The Blog Of TL Wall Accounting

Archive for November, 2012

The Art Of Bookkeeping

Handling the bookkeeping for many small to medium sized businesses is something that T. L. Wall Accounting does, and we believe we do it well. Bookkeeping really isn’t difficult if you have the time to keep up with it, and yet we find that there’s also an elegant art in doing it that can help our customers. If you’re predisposed to do your own bookkeeping, here are a few ideas that might help things go smoothly.

1. Categories. There are two things we find that people do which can throw them off immeasurably. The first is not having any breakdowns in their income and expenses so they know more about their money. The second is having so many categories that it feels like a miasma when trying to figure out where something should go, which often means another category ends up being created because it seems like the easiest way to go.

For most people, you should only consider breaking things into your top four areas of concern, and throwing everything else into miscellaneous. If you are a photographer for instance, probably your top four expenses are equipment, marketing, photo processing and binders/frames, if you’re a portrait photographer. If you have a full time assistant you might need to have a category for that. If you have a website but only pay for hosting and your yearly domain payment (which you might only pay once for upwards of 3-5 years in advance), you could list that under miscellaneous because it’s a minimal cost and not something that overtly stands out. As long as you have the ability to write a brief note next to it you can get by without having to create another category. Travel is something that also goes under miscellaneous since you can only list mileage and not the actual cost of gas or maintenance.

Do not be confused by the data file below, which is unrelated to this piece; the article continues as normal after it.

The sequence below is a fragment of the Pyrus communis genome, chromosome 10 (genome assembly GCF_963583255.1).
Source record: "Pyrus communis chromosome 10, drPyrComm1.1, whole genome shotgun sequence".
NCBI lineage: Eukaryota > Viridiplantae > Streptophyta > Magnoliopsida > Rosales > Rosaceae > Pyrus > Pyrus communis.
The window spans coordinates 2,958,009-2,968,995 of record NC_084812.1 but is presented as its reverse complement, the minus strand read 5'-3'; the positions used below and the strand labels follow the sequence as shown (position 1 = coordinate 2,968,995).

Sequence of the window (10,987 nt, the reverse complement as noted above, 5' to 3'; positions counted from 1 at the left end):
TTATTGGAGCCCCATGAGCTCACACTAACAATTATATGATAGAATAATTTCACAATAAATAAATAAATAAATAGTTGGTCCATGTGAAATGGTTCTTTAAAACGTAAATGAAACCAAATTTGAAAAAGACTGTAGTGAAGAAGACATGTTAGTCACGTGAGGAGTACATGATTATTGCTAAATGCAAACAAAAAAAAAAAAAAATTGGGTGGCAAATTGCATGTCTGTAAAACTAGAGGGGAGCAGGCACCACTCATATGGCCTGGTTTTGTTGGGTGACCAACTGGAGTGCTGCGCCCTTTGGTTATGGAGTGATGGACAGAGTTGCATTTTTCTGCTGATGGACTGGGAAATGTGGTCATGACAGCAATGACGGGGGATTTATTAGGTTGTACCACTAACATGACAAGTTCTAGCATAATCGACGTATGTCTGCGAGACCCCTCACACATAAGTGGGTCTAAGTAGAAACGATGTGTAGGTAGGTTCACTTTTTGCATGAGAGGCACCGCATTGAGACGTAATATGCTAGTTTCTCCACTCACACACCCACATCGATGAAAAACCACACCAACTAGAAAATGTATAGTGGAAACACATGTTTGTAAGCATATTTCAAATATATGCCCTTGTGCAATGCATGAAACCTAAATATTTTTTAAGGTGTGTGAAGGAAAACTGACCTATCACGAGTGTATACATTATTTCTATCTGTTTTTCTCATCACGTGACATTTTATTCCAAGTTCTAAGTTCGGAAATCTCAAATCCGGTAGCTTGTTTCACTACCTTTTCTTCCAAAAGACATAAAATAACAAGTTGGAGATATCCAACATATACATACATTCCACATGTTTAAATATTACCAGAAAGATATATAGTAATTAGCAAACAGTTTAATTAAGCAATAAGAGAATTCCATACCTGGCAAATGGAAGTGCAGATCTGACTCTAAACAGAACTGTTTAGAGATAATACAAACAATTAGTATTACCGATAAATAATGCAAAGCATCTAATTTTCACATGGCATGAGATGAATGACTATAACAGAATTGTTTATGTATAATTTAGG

2. Receipts. We get receipts from everywhere but when we need them for accounting purposes, we need them to prove what we’re claiming. There needs to be a repository somewhere in your office or home where you throw all receipts in, no matter what they are, until you have time to look at them. To steal from Judge Judy, if it’s not on paper it doesn’t exist.

You also need to make sure you mark certain receipts that might not look like they’re business related on the surface. For instance, if you met someone for lunch or dinner and the discussion was business related, you can write that off and thus you need to label that receipt for both your accountant and yourself, as you might not remember two months later that you’d had that event.

3. Invoices. Invoices may or may not be different than invoices. If the work you do means that you give someone a small invoice after you do work for them, you’ll need to make sure you hold onto that invoice book. If you take checks you’re covered, but if you’re being paid cash you might need the extra proof. Invoices also help you prove when money you’re given is payment or is for expenses, on which you don’t have to pay taxes.

4. Dates. Going back to writing notes, you need to make sure everything has a visible date on it, or else you need to write it on there. Dates are proof that something happened in a particular month and year, and you might forget when things actually happened.